Cybercriminals Exploit New Vulnerabilities 43% Faster Than Early 2023

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DateMay 7, 2024

The latest release from FortiGuard Labs, the 2H 2023 Global Threat Landscape Report, provides an in-depth analysis of the current state of cybersecurity, revealing a rapid adaptation of threat actors to exploit newly disclosed vulnerabilities. This alarming trend underscores the evolving challenges facing both vendors and customers in the digital security arena.

The report, issued by global cybersecurity solutions provider Fortinet, details an alarming acceleration in the speed at which cyber attackers are exploiting vulnerabilities. Newly identified exploits are being leveraged in attacks just 4.76 days after disclosure, a 43% increase in speed from the first half of 2023. This statistic points to a growing need for more rigorous security measures throughout the product development life cycle and more transparent vulnerability disclosures by vendors.

According to Derek Manky, Chief Security Strategist and Global VP of Threat Intelligence at FortiGuard Labs, the report sheds light on the urgent need for vendors to detect and patch vulnerabilities before they can be exploited. “With over 26,447 vulnerabilities recorded across more than 2,000 vendors in 2023 as cited by NIST, it’s critical for customers to adopt a strict patching regimen to mitigate the risk of these vulnerabilities being exploited,” Mr. Manky emphasized.

Long-Standing Unpatched Vulnerabilities

The findings also highlight the troubling longevity of some vulnerabilities, with data showing that 98% of organizations encountered exploits linked to vulnerabilities that have been known for at least five years, and some have remained unpatched for over 15 years. This underscores a persistent gap in security hygiene and the necessity for organizations to enhance their updating and patching strategies consistently.

In an era of decreasing generic ransomware attacks, which saw a 70% drop in detections, the focus has shifted towards more targeted ransomware and wiper campaigns, particularly in sectors like energy, healthcare, manufacturing, transportation, and automotive. This shift indicates a move from broad, scattershot tactics to more calculated, sector-specific approaches.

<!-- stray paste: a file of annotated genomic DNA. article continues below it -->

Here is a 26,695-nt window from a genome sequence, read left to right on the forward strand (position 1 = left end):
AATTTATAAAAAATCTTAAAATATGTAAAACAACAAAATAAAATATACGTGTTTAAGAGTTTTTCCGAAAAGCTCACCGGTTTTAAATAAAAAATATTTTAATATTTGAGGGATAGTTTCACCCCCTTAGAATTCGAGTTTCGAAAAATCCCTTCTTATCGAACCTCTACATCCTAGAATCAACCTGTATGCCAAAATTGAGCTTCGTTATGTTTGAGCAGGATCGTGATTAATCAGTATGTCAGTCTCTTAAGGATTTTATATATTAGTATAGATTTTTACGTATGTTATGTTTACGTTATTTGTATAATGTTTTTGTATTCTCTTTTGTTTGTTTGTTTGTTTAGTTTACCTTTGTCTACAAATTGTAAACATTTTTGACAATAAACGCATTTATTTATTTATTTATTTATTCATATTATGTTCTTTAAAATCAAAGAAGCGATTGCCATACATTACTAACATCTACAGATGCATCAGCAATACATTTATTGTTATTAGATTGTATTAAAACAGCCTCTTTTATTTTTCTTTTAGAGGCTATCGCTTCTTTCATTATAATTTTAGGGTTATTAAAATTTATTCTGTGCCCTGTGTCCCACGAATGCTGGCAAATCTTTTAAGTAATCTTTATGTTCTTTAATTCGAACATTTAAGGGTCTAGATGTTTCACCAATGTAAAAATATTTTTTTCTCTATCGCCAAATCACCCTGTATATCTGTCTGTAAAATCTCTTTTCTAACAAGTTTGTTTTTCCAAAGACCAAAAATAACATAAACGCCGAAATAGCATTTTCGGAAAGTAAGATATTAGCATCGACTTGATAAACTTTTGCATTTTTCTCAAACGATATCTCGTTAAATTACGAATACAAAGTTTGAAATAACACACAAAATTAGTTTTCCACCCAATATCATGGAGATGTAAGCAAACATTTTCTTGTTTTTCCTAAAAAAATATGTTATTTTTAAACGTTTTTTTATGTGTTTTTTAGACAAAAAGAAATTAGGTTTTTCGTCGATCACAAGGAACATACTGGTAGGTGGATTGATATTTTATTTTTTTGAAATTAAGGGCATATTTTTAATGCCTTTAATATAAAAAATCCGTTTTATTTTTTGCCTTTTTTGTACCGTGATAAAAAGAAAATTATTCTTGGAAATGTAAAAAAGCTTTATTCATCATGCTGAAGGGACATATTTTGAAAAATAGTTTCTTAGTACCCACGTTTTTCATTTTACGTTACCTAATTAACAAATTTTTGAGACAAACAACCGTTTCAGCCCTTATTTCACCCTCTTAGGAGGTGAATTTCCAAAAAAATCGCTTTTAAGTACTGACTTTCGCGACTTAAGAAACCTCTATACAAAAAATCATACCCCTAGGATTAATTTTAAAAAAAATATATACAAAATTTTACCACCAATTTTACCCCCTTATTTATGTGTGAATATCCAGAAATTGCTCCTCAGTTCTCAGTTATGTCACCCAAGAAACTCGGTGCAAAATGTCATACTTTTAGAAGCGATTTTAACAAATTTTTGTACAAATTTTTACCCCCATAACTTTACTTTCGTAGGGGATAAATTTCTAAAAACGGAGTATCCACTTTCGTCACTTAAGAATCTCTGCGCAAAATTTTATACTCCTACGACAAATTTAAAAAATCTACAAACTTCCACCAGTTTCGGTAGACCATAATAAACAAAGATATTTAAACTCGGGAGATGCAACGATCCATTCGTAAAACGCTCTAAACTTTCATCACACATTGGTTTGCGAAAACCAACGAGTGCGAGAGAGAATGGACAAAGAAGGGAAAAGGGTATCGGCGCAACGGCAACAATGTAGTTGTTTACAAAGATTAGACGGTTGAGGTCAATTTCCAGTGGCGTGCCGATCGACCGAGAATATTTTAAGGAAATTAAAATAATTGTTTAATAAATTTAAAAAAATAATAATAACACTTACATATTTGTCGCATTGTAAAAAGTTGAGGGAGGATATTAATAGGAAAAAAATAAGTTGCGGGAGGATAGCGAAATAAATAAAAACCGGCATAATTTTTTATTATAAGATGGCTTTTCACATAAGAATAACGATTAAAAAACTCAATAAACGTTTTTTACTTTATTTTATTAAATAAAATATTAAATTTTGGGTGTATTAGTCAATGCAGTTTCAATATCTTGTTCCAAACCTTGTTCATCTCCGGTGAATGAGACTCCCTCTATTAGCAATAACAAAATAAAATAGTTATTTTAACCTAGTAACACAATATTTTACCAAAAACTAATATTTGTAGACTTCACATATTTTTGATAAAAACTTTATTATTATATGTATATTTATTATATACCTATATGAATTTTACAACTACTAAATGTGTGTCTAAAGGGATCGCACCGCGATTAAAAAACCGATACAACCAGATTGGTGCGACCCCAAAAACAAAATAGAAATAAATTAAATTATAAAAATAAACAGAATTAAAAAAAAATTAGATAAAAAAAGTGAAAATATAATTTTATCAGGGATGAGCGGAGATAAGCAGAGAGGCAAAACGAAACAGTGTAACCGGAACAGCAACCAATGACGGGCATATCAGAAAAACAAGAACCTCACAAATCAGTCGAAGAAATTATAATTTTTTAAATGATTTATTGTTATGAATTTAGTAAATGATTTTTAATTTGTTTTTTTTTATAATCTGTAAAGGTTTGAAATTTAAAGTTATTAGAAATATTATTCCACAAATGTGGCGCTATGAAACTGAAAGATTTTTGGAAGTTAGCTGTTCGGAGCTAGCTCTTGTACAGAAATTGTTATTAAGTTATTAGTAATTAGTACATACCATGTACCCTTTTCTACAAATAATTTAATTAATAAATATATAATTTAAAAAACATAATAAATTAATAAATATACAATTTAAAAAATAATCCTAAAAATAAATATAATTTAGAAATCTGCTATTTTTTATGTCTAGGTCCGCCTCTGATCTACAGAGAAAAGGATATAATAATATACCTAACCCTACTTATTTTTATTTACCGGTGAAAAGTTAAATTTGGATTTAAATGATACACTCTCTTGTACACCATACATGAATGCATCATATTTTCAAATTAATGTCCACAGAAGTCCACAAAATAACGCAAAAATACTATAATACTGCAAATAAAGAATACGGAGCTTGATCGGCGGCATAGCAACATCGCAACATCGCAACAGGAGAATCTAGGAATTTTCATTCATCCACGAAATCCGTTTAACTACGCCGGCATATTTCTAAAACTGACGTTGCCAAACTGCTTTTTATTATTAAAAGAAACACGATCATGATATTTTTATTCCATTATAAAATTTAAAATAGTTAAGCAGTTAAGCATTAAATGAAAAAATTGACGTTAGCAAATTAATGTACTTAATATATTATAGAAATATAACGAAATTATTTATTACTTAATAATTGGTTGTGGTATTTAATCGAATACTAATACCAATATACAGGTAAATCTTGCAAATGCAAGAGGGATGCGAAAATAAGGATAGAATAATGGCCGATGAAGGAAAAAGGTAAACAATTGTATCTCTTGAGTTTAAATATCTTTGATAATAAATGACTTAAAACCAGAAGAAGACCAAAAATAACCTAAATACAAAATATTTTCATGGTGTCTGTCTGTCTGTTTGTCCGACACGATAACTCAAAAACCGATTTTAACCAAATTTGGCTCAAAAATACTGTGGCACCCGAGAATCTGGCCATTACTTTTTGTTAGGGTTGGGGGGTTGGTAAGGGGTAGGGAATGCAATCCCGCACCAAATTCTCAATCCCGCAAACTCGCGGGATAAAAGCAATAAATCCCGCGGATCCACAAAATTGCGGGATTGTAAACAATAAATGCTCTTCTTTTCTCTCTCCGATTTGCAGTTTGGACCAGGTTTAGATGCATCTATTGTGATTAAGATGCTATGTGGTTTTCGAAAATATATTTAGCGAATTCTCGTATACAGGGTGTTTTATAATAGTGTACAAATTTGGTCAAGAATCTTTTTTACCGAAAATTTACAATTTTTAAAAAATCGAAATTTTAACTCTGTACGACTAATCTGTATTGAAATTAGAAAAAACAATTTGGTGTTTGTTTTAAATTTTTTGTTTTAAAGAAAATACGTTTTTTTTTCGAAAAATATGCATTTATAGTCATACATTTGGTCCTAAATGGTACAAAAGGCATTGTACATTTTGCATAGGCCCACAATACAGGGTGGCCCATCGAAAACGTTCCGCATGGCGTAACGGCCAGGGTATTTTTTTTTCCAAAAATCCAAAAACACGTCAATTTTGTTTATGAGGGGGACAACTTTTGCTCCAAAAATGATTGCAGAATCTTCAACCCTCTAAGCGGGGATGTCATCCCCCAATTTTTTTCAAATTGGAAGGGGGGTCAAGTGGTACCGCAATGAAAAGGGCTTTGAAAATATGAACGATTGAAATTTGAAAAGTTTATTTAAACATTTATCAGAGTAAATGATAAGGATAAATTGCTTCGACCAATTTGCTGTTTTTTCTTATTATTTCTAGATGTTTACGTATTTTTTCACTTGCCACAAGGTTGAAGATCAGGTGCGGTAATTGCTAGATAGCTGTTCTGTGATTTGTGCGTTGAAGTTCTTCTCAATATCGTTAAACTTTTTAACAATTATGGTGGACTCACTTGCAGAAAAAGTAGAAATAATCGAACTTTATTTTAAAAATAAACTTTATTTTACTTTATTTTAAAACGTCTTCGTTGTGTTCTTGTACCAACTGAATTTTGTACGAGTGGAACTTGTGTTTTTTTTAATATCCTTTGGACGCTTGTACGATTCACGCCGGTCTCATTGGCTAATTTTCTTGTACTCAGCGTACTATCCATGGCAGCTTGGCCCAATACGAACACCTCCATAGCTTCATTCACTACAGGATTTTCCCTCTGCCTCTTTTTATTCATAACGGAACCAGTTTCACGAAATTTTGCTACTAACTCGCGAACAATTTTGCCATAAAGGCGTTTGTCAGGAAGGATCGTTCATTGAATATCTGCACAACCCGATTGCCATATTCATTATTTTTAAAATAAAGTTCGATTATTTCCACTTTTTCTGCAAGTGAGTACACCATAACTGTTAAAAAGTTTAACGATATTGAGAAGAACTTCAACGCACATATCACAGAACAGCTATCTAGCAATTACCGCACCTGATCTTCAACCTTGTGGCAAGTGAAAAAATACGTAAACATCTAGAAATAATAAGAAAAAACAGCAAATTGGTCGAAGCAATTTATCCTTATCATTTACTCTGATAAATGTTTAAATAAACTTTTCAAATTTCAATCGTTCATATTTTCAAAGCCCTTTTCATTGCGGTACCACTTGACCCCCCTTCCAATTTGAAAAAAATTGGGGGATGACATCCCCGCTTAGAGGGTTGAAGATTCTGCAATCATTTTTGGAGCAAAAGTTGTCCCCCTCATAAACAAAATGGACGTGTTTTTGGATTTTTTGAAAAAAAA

The report also addresses the resilience of botnets, noting that prominent networks like Gh0st, Mirai, and ZeroAccess continue to operate robustly, alongside emerging threats like AndroxGh0st, Prometei, and DarkGate. It typically takes around 85 days for command and control communications of these botnets to cease following detection, pointing to their stubborn persistence and the continuous challenge they pose to cybersecurity defenses.

On the global stage, the report identified activity from 38 of the 143 advanced persistent threat (APT) groups tracked by MITRE during the latter half of 2023. Among the most active were notable groups like Lazarus Group and OilRig, whose targeted and relatively short-lived campaigns contrast with the more prolonged operations typical of other cybercriminal groups.

Dark Web

The dark web also remains a significant area of concern, as evidenced by discussions tracked by FortiRecon, Fortinet’s digital risk protection service. The forums reveal targeted discussions around the finance, business services, and education sectors. Alarmingly, over 3,000 data breaches were shared across prominent dark web forums, with 221 vulnerabilities actively discussed. This digital underworld marketplace also saw the advertising of over 850,000 payment cards for sale, highlighting the scale and depth of the cybercrime ecosystem.

Overall, the FortiGuard Labs report paints a picture of a rapidly evolving threat landscape where the quickness of threat actor responses to vulnerabilities poses significant risks. It emphasizes the crucial roles that both vendors and customers play in maintaining cybersecurity resilience, calling for a combined effort to advance security practices and reduce vulnerability to attacks.

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